On the demolitons site, everything changes once the explosive charges are layed out. These charges are very sensitive and could go off prematurely if jarred. To prevent this, experts will often place sandbags over the detonators in order to absorb a shock in case something were to fall on them. Because the risk of having a charge not go off could lead to an incomplete demolition or worse yet, send rubble flying in a dangerous direction, not long before the blasting date, the blasters check over everything to ensure that all of the explosives are wired coreectly. Once this is done, in addition to briefing local emergency personnel in the event of a disaster and rechecking the setup of the rigged structure for the last time, the demolitions team is now ready to blast.
The day of the blast is probably the most nerve-racking day for the demolitions crew. Although everything has been layed out and checked ad nauseam, there are still many variables which could lead to a potential disaster. Here are a few of these such things which experts concentrate on to try and avoid once the charges are set off:
As previously stated, flying debris can be a real problem and has, on occasion, severely injured and even killed people. There are a few different ways in which demolitions experts try to combat this problem. First of all, as I also mentioned, the charges are checked just prior to the blast to ensure that they all go off when they are supposed to. Besides this, the charges are often wrapped in a mesh-like material to contain the blast. Precautions are also taken to make sure that an excessive amount of explosive is not being used. Still another method employed is by ensuring that everyone is a safe distance from the blast and that all important property is protected by either being moved or covered over.
I think at this time it is fitting to mention the large cloud of dust which is often generated as the structure collapses. While this cloud maybe bothersome, aside from people with sensitive respiratory systems, these clouds are harmless. In fact, experts believe that less dust is generated from an explosion than with a wrecking ball, the main difference being that during a blast demolition, all of the dust material is created within few minute timespan rather than over the weeks it takes for a wrecking ball to bring a structure down. Because the dust is often very fine and light, air currents may spread this dust for miles before it settles.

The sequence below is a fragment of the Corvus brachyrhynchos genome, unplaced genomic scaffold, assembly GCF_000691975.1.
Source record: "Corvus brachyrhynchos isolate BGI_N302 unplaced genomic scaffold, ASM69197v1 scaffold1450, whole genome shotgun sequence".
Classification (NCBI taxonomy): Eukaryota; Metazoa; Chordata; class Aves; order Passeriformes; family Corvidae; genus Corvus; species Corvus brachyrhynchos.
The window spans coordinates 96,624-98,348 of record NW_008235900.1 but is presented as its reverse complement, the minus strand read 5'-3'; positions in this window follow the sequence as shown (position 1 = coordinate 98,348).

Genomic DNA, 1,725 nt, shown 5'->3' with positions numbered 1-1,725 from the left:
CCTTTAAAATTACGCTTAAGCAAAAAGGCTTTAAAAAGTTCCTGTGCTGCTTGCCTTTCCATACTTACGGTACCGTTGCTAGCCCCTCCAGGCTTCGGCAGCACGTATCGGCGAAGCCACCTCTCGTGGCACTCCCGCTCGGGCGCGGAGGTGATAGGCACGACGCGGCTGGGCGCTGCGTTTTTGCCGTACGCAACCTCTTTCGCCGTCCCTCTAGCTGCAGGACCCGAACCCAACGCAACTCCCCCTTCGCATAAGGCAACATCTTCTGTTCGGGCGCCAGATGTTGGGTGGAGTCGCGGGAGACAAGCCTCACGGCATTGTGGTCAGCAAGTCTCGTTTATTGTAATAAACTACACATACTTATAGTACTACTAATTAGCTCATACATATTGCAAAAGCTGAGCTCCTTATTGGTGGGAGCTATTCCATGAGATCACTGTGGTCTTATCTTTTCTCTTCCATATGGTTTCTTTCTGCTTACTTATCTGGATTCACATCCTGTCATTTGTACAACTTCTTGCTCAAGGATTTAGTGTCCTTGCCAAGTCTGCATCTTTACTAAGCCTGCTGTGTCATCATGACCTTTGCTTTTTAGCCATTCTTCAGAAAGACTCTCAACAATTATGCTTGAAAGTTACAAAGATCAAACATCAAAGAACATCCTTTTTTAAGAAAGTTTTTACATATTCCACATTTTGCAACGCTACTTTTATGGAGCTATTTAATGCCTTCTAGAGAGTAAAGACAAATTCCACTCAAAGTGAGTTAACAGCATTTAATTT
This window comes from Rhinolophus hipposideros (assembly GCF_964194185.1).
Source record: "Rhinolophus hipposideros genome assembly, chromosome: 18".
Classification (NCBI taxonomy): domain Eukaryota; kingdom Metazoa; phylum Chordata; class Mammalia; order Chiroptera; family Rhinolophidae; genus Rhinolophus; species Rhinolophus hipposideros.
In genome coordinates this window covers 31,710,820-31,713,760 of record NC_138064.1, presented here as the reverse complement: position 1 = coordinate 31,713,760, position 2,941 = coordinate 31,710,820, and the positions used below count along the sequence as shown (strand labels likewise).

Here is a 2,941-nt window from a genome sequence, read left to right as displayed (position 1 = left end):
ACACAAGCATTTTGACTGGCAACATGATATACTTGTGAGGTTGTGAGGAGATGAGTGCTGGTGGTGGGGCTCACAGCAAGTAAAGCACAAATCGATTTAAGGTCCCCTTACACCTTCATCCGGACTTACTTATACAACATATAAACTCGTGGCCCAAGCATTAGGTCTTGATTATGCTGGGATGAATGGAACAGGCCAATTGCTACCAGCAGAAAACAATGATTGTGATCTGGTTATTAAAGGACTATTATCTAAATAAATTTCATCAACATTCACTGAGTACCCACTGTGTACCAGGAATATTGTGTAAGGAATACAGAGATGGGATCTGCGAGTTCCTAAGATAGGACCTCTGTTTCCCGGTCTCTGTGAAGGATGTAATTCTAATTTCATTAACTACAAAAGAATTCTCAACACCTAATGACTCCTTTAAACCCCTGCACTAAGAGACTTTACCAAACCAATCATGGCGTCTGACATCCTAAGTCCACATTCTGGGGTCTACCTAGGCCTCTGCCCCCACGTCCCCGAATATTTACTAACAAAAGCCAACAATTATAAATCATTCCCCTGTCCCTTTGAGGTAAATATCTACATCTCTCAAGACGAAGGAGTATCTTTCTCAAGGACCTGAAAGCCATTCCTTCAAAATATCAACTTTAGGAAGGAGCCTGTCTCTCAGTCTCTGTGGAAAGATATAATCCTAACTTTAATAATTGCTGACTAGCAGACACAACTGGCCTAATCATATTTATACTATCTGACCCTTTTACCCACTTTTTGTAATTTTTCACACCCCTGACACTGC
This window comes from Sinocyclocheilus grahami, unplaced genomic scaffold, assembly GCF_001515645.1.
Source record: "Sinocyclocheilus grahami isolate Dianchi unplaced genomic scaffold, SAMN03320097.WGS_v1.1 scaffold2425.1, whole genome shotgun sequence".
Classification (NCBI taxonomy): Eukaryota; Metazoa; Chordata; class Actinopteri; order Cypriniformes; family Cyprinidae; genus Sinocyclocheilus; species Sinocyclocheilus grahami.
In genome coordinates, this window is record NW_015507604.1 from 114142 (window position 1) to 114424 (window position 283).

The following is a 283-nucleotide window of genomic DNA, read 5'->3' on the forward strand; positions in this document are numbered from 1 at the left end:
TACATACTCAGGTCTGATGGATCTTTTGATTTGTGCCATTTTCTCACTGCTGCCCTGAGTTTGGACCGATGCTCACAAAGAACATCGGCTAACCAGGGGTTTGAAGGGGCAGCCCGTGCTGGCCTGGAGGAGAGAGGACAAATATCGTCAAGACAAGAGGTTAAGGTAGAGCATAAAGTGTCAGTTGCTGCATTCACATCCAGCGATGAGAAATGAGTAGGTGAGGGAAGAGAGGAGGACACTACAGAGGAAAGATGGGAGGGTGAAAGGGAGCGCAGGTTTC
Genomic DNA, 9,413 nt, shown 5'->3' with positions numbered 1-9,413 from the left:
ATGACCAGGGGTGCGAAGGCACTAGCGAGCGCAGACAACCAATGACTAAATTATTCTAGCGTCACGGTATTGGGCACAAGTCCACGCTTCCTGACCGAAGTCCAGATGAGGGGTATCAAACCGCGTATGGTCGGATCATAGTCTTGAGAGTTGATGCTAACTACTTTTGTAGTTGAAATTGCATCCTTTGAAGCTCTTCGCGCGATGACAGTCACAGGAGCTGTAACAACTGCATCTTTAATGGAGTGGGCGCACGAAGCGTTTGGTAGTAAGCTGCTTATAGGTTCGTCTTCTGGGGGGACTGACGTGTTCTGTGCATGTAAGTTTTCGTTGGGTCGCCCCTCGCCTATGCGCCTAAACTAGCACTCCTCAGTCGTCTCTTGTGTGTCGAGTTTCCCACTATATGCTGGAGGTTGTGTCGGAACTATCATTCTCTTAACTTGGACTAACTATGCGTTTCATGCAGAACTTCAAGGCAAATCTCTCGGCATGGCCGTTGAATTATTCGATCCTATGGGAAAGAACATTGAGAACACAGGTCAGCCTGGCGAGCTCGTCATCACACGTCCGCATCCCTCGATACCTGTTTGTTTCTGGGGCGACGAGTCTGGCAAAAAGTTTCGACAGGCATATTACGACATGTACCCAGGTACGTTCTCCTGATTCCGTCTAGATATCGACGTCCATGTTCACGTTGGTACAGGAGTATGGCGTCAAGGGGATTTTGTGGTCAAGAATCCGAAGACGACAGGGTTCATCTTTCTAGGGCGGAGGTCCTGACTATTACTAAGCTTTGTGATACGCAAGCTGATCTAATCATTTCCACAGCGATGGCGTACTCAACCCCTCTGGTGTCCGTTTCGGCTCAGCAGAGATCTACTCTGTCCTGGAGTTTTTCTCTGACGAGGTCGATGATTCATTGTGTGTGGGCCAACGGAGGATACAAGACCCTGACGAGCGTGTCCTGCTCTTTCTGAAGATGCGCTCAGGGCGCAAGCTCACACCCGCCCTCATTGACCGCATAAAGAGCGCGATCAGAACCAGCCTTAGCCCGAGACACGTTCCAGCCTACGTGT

We now know that explosions work by rapidly increasing the amount of pressure of a gas (i.e. the air) around the supports of the structure, but it is important to remember that these shock waves continue out past the site and can be felt a great distance away, which could lead to the damage of nearby property and personal injury. Anyone standing near a demolition site when it goes off will experience these concussions as loud booms. The rumbling of a structure crashing towards the ground will also create potentially harmful vibrations as well. In air, these concussions travel at the speed of sound (around 343 m/s) but will also vibrate rapidly through any other medium at an often faster rate (partiucularly buldings and cars) which is what leads to damage. To help mimimize this, blasters can do a couple of things.
First of all, one of the most common ways of going about this is by setting off the charges at different times, by doing this, in stead of one giant shock wave being generated, several smaller ones are created in stead. Another action which they take is to secure all nearby property (if any) especially by boarding up any adjacent windows and removing anything which can be moved that could be disturbed from the blast.
While many might not think about it, one of the most important things to take into account in the case of a building being blown up is how the air inside of the structure shall escape. Approximately 85% of a building is nothing other than air and if it isn;t allowed to escape properly, this could potentially turn the structue into one giant mechaical explosive or lead to a damaging rapid current of air being released onto another property. In order to guard against this, the blasters will check to make sure that the air has places to escape in directions which are least harmful.
Remaining Building Sections
Another worst fear of the demolitons expert is to find a significant part of a structure still standing once the dust cloud clears. If that were to happen, the experts would have to risk serious injury by going in to finish the job on an area whose stability has been compromised by a blast. One of the biggest ways to prevent this is through the "test blasting" that I had mentioned before which determine the proper amount of explosives to be used.